March is National Developmental Disabilities Awareness Month

by David Miller

Dear City Hall,

I ask you to install directional signs in our Historic District that point to accessible parking spaces.

To honor National Developmental Disabilities Awareness Month I decided to revisit the draft of a proposal I worked on from 2014 until 2016. Most of the proposal was eventually approved by Loveland City Council and the Loveland Planning and Zoning Commission and is now adopted law in the City. I started the project in 2014 when resident, Amy Clawson raised concerns to me. Amy said that unfortunately, a very common problem for people who have different needs is in finding good, appropriate parking that can accommodate their physical or health issues. She pointed me to several instances of inadequate and poorly marked parking spaces in the Historic District. After taking an inventory around town, I published this story: Accessible parking; out of sight, out of mind, neglected and abused.

This nearly invisible accessible parking space was at McCoy Park in 2014. There should have been a pole-mounted sign and the paint on the pavement had all but disappeared.

Because most spaces in Loveland in 2016, whether on public or private parking lots were not in compliance with either Ohio or Federal law, the proposal was to mark all accessible parking spaces in the City in a consistent manner and for City Hall to choose a deliberate pathway to bring them all into lawful compliance.

This was the neglected condition of the accessible parking sign near the restroom at Nisbet Park in 2014.

It’s intuition that leads you to rather easily locate the accessible parking spaces at Kroger or shopping centers, however, since most businesses in Historic Downtown do not provide their own parking, directional signs as well as signage at the parking spots themselves are needed.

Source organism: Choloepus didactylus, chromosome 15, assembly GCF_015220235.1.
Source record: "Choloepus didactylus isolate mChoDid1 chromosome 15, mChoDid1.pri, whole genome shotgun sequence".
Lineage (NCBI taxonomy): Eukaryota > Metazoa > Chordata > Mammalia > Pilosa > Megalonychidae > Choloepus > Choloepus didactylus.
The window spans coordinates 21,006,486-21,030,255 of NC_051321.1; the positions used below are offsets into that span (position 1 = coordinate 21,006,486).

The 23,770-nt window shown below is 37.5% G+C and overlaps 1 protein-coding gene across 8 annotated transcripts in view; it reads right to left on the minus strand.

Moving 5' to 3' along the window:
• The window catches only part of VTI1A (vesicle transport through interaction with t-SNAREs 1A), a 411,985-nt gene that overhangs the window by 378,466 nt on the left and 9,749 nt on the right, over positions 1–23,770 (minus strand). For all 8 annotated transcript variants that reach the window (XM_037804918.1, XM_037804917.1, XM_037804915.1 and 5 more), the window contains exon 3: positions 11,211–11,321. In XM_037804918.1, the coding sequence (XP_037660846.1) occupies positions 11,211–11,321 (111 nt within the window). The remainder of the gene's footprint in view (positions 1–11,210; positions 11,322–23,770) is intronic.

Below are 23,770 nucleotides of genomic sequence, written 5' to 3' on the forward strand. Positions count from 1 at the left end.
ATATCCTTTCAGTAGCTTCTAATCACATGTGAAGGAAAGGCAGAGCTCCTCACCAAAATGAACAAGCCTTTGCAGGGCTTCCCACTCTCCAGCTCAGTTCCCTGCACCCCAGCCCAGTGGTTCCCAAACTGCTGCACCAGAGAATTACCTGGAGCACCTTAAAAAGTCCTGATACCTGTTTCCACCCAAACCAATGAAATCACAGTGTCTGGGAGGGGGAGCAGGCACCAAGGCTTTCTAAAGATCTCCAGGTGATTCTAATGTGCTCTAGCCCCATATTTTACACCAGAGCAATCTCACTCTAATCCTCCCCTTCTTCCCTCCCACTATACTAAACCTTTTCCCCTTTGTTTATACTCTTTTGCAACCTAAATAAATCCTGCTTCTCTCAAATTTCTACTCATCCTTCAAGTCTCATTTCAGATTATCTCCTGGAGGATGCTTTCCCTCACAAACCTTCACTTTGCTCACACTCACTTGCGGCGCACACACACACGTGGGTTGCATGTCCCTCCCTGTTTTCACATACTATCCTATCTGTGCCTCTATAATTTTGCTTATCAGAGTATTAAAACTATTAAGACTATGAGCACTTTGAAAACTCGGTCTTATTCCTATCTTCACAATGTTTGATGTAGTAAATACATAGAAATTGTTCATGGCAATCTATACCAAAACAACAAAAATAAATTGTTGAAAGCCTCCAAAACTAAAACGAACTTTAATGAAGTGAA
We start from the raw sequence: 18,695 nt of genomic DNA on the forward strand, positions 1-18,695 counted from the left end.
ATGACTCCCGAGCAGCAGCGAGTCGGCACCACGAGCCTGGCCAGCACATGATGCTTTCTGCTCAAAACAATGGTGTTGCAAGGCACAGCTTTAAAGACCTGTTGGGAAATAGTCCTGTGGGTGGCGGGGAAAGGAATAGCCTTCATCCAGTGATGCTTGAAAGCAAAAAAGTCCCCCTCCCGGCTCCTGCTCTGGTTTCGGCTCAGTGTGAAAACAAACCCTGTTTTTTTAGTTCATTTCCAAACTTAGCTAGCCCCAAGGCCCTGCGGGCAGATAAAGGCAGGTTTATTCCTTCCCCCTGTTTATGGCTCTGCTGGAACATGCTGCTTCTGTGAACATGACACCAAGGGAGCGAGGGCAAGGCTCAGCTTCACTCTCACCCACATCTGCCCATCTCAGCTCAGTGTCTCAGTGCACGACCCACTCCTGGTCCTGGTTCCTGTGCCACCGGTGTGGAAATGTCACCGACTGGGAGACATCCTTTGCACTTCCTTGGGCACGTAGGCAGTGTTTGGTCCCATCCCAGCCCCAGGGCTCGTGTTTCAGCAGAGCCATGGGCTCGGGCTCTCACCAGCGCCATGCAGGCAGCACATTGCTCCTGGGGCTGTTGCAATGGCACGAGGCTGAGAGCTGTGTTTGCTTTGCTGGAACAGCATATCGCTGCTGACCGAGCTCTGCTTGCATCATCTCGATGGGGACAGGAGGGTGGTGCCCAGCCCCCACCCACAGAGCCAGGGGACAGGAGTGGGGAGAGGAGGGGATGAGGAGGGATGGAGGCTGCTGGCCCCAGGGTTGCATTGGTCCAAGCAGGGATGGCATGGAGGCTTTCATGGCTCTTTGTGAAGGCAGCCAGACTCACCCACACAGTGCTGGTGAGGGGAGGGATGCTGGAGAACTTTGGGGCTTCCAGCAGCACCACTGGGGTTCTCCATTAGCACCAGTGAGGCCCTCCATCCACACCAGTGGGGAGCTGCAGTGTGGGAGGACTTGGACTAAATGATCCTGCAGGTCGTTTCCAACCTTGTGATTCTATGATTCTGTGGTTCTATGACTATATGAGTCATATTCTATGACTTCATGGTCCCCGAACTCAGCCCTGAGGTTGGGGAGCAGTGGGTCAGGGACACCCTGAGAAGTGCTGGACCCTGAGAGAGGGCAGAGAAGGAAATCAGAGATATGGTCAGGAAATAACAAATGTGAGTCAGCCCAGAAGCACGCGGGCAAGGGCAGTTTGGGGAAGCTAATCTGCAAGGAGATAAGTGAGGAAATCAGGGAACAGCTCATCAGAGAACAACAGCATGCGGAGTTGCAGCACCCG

At the time I started my research, accessible parking was out of sight, out of mind, neglected, and abused. During special events, they are still mostly out of sight and mind.

I received the full support and helpful suggestions from both City Manager Dave Kennedy and City Engineer Cindy Cindy Klopfenstein as I crafted and illustrated the plan. Kennedy from his end ensured that the planning commission and city council gave careful thought to the plan and secured their approvals.

When built, the Trails at East Loveland was the first new development to fully comply with the new requirements for accessible parking spaces.

The plan as adopted requires that all new parking spaces from new development must tell the Planning and Zoning Commission how they intend to comply with the new requirements. Any repaving, recoating, or new stripping of existing parking lots must now also use the guidelines.

Also adopted at the time was a policy requirement that all applications, whether from private groups or City Hall who filled out an application for special events describe on the application how they will provide the number of accessible parking spaces based on their anticipated attendance.

The Accessible Parking Sign used by the State of New York

The original plan I proposed was to use a new universal design that at the time was being adopted around the country, but through research of Ohio Department of Transportation law, I discovered that although they were considering the new design they had not yet made it their design of choice. The newer “fluid movement” design is meant to accentuate a more positive image of accessible needs rather than an expression of one using the parking spot as being “handicapped”.

Also, one idea I had in 2016 was to have directional signs placed throughout our Downtown Historic District pointing to where a person could find accessible parking, without driving around looking for them. 

Thus, in light of it being National Disabilities Awareness Month I have revisited my earlier proposal and now suggest “wayfinding” directional signs in the Historic District so people can find the hidden gems closest to where they want to go.

I propose permanently mounted signs as well as portable ones that would be brought out for special events such as Christmas in Loveland, parades, and the Independence Day event.

The Direction Sign I propose for Historic Downtown Loveland would tell visitors and shoppers where to find an accessible parking space and that the Sweetheart City of Loveland, Ohio is a welcoming community.

Thank you for considering my suggestion.

Best regards,

David Miller

The Accessible Parking Space Guide Approved in 2016

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